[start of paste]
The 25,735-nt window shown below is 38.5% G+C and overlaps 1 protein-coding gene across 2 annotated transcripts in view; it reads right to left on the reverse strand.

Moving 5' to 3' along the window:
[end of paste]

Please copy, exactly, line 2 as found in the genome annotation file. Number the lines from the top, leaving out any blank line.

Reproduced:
Moving 5' to 3' along the window: